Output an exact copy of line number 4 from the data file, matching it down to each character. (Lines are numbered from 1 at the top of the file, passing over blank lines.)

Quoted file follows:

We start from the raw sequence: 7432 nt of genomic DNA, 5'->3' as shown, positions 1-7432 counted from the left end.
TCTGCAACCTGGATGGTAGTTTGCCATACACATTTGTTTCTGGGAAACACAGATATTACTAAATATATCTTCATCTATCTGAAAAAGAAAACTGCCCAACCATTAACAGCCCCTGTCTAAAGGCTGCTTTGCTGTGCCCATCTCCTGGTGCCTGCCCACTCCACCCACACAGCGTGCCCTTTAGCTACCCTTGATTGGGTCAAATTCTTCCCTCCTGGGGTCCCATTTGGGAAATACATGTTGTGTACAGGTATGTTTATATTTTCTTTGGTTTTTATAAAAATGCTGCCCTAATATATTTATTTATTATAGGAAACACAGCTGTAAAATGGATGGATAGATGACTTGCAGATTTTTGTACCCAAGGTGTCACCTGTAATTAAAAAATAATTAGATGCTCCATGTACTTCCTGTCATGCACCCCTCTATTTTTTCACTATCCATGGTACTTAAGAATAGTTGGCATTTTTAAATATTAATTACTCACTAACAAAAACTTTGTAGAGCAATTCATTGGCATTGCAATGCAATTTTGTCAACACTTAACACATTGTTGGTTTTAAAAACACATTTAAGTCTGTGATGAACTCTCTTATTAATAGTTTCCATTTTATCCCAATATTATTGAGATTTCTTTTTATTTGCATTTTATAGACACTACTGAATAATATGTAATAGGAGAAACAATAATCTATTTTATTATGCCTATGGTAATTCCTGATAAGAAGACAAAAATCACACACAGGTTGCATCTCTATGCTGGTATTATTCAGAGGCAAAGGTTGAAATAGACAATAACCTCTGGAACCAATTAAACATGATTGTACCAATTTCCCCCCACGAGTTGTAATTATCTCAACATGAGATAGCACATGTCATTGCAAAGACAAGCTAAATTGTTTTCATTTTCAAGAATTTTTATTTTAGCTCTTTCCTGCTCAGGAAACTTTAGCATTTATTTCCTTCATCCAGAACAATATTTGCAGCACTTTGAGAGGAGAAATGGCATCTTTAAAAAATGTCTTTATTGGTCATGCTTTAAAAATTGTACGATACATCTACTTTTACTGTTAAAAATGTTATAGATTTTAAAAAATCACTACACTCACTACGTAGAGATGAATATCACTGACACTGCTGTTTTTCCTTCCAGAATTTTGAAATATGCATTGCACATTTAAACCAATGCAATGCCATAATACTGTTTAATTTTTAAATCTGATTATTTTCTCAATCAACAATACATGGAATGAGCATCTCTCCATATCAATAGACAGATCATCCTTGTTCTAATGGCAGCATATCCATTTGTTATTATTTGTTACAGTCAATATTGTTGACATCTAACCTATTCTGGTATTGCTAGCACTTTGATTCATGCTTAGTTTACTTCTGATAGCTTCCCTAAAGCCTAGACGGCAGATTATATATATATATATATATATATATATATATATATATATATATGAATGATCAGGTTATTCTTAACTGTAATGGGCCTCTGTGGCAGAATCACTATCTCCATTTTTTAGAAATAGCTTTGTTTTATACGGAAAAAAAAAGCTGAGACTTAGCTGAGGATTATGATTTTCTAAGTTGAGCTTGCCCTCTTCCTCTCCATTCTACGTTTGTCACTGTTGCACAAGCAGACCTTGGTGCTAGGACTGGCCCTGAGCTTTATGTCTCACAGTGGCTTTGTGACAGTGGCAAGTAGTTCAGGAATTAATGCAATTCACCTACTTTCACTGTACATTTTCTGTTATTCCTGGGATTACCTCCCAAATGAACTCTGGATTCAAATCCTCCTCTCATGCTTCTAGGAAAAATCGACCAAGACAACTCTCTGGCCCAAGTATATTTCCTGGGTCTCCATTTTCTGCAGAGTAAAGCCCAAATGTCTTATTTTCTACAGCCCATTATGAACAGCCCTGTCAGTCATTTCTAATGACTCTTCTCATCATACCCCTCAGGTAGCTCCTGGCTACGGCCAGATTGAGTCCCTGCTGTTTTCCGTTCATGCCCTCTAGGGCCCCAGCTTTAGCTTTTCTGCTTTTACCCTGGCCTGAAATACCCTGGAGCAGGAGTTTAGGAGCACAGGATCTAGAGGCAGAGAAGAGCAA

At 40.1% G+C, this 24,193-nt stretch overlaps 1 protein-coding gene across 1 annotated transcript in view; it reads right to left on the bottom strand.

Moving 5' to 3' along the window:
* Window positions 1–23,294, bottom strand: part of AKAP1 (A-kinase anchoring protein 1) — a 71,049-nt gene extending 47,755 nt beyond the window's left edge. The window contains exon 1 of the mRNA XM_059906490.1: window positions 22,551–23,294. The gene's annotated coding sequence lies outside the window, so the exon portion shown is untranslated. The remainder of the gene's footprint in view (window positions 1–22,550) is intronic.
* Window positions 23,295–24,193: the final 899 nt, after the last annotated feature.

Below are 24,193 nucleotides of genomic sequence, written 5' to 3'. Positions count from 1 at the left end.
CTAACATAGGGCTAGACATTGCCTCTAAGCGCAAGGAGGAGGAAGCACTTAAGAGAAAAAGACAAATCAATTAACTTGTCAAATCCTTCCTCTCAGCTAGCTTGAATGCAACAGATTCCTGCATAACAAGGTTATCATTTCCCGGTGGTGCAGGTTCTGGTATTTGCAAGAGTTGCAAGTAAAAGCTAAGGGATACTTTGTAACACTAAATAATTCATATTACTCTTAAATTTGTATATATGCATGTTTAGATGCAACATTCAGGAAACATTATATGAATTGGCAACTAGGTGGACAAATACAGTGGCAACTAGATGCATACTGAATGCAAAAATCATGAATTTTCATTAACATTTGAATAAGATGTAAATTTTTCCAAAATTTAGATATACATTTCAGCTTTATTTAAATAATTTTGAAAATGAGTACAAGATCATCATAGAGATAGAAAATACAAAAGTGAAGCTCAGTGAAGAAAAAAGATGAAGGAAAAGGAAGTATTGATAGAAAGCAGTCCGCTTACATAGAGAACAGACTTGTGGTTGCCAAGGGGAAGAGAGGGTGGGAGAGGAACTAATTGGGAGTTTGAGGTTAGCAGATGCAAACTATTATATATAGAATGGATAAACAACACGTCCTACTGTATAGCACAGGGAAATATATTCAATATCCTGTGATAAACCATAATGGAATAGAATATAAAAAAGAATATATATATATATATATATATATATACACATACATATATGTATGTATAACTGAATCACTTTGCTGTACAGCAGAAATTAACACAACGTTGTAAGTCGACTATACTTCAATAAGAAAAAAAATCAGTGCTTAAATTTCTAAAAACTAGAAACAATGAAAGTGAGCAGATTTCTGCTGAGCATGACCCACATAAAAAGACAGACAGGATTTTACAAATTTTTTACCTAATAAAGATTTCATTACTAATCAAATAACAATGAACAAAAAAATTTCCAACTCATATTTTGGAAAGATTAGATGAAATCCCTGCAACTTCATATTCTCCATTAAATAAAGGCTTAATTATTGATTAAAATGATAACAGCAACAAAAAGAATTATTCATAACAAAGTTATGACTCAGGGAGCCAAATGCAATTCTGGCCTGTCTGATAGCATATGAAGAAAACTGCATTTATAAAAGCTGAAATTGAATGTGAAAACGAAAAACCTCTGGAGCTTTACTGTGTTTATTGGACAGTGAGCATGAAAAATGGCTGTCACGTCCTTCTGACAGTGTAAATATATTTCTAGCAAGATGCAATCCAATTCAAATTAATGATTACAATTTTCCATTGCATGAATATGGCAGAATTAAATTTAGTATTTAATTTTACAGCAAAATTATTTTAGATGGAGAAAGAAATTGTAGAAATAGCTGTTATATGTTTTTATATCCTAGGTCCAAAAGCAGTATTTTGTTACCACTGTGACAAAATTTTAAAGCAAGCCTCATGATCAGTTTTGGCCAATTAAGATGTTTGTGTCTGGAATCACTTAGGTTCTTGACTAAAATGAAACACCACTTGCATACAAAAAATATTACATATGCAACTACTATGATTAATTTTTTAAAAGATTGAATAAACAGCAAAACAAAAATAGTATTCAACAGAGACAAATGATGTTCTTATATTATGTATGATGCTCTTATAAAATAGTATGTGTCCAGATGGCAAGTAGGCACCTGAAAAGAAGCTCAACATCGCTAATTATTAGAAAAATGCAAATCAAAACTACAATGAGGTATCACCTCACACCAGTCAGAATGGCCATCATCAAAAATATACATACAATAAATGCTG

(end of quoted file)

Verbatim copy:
Moving 5' to 3' along the window: